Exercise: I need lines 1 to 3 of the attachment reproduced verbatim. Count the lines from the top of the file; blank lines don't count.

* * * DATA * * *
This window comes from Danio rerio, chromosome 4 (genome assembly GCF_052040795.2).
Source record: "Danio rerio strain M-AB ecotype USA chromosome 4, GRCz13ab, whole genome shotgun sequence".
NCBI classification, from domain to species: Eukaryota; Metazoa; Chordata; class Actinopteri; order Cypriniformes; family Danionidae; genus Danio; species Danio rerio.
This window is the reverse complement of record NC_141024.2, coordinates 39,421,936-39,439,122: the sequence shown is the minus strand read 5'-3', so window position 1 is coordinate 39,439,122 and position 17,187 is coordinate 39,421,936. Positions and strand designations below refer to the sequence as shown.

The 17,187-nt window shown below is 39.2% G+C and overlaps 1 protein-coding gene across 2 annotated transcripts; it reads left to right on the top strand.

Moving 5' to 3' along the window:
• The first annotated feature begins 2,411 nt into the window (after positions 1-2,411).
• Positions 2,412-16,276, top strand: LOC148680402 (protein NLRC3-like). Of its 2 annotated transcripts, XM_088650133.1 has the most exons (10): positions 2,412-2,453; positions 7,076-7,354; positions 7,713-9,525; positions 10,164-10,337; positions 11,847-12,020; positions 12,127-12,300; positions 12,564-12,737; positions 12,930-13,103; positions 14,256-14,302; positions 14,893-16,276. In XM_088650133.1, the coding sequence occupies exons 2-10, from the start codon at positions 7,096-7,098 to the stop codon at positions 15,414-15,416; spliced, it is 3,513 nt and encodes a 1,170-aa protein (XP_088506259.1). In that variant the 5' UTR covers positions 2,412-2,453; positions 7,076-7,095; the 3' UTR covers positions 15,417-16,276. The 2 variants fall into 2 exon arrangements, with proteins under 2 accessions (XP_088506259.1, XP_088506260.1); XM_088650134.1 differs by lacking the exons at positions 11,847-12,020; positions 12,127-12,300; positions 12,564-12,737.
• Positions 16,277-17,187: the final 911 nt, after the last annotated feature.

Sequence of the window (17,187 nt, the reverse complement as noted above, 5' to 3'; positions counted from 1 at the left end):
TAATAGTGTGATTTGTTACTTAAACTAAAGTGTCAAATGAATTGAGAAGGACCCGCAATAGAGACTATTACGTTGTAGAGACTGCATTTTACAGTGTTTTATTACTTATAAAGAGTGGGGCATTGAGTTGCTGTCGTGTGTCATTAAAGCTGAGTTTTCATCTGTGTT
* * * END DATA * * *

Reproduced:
This window comes from Danio rerio, chromosome 4 (genome assembly GCF_052040795.2).
Source record: "Danio rerio strain M-AB ecotype USA chromosome 4, GRCz13ab, whole genome shotgun sequence".
NCBI classification, from domain to species: Eukaryota; Metazoa; Chordata; class Actinopteri; order Cypriniformes; family Danionidae; genus Danio; species Danio rerio.